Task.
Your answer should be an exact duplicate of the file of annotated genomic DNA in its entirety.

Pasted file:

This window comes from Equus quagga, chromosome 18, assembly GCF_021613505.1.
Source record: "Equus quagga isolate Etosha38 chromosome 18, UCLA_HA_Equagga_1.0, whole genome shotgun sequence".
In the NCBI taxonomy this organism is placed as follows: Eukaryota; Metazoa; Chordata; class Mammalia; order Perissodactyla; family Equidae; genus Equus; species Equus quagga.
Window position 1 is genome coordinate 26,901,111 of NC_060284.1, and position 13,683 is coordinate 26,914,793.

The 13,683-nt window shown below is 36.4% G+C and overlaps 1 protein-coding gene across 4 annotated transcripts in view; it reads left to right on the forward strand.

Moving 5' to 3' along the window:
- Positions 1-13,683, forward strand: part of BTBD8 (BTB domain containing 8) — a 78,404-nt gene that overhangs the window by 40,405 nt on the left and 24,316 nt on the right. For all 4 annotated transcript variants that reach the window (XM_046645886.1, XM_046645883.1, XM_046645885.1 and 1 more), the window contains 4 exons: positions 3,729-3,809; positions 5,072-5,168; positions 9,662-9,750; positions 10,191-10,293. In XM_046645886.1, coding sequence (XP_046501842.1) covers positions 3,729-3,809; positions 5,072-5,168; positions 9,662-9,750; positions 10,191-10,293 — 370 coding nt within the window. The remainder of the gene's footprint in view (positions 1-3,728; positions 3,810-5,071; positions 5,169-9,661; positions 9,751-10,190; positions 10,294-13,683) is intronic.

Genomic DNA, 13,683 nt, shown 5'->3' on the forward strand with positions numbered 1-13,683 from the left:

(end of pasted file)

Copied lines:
This window comes from Equus quagga, chromosome 18, assembly GCF_021613505.1.
Source record: "Equus quagga isolate Etosha38 chromosome 18, UCLA_HA_Equagga_1.0, whole genome shotgun sequence".
In the NCBI taxonomy this organism is placed as follows: Eukaryota; Metazoa; Chordata; class Mammalia; order Perissodactyla; family Equidae; genus Equus; species Equus quagga.
Window position 1 is genome coordinate 26,901,111 of NC_060284.1, and position 13,683 is coordinate 26,914,793.

The 13,683-nt window shown below is 36.4% G+C and overlaps 1 protein-coding gene across 4 annotated transcripts in view; it reads left to right on the forward strand.

Moving 5' to 3' along the window:
- Positions 1-13,683, forward strand: part of BTBD8 (BTB domain containing 8) — a 78,404-nt gene that overhangs the window by 40,405 nt on the left and 24,316 nt on the right. For all 4 annotated transcript variants that reach the window (XM_046645886.1, XM_046645883.1, XM_046645885.1 and 1 more), the window contains 4 exons: positions 3,729-3,809; positions 5,072-5,168; positions 9,662-9,750; positions 10,191-10,293. In XM_046645886.1, coding sequence (XP_046501842.1) covers positions 3,729-3,809; positions 5,072-5,168; positions 9,662-9,750; positions 10,191-10,293 — 370 coding nt within the window. The remainder of the gene's footprint in view (positions 1-3,728; positions 3,810-5,071; positions 5,169-9,661; positions 9,751-10,190; positions 10,294-13,683) is intronic.

Genomic DNA, 13,683 nt, shown 5'->3' on the forward strand with positions numbered 1-13,683 from the left: